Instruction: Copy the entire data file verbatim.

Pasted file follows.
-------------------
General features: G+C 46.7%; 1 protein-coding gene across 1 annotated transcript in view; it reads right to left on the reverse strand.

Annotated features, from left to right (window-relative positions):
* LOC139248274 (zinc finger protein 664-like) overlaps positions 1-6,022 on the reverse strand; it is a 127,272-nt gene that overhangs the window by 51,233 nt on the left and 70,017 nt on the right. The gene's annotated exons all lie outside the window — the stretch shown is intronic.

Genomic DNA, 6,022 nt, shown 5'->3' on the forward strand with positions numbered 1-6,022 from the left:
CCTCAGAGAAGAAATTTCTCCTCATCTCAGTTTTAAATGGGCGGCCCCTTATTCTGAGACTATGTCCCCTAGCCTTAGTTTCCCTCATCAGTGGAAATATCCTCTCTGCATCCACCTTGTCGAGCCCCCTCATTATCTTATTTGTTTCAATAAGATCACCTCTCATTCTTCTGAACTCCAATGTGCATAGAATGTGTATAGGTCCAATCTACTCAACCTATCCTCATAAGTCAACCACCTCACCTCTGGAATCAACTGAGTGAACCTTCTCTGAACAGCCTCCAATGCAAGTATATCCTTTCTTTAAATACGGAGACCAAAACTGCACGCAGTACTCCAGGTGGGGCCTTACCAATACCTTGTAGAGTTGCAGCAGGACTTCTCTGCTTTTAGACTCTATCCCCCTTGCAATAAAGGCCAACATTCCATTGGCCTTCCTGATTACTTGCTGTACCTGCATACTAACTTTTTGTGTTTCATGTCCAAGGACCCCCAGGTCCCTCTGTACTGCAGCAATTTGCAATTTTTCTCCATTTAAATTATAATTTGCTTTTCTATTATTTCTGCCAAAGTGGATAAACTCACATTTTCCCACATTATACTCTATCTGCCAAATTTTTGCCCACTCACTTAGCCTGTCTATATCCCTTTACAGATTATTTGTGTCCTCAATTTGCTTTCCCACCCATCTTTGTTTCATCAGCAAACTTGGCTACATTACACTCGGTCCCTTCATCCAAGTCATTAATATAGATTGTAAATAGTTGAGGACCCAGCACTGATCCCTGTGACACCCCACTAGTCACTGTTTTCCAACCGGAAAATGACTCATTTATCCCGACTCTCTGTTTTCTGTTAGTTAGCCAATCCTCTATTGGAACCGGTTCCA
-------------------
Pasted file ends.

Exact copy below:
General features: G+C 46.7%; 1 protein-coding gene across 1 annotated transcript in view; it reads right to left on the reverse strand.

Annotated features, from left to right (window-relative positions):
* LOC139248274 (zinc finger protein 664-like) overlaps positions 1-6,022 on the reverse strand; it is a 127,272-nt gene that overhangs the window by 51,233 nt on the left and 70,017 nt on the right. The gene's annotated exons all lie outside the window — the stretch shown is intronic.

Genomic DNA, 6,022 nt, shown 5'->3' on the forward strand with positions numbered 1-6,022 from the left:
CCTCAGAGAAGAAATTTCTCCTCATCTCAGTTTTAAATGGGCGGCCCCTTATTCTGAGACTATGTCCCCTAGCCTTAGTTTCCCTCATCAGTGGAAATATCCTCTCTGCATCCACCTTGTCGAGCCCCCTCATTATCTTATTTGTTTCAATAAGATCACCTCTCATTCTTCTGAACTCCAATGTGCATAGAATGTGTATAGGTCCAATCTACTCAACCTATCCTCATAAGTCAACCACCTCACCTCTGGAATCAACTGAGTGAACCTTCTCTGAACAGCCTCCAATGCAAGTATATCCTTTCTTTAAATACGGAGACCAAAACTGCACGCAGTACTCCAGGTGGGGCCTTACCAATACCTTGTAGAGTTGCAGCAGGACTTCTCTGCTTTTAGACTCTATCCCCCTTGCAATAAAGGCCAACATTCCATTGGCCTTCCTGATTACTTGCTGTACCTGCATACTAACTTTTTGTGTTTCATGTCCAAGGACCCCCAGGTCCCTCTGTACTGCAGCAATTTGCAATTTTTCTCCATTTAAATTATAATTTGCTTTTCTATTATTTCTGCCAAAGTGGATAAACTCACATTTTCCCACATTATACTCTATCTGCCAAATTTTTGCCCACTCACTTAGCCTGTCTATATCCCTTTACAGATTATTTGTGTCCTCAATTTGCTTTCCCACCCATCTTTGTTTCATCAGCAAACTTGGCTACATTACACTCGGTCCCTTCATCCAAGTCATTAATATAGATTGTAAATAGTTGAGGACCCAGCACTGATCCCTGTGACACCCCACTAGTCACTGTTTTCCAACCGGAAAATGACTCATTTATCCCGACTCTCTGTTTTCTGTTAGTTAGCCAATCCTCTATTGGAACCGGTTCCA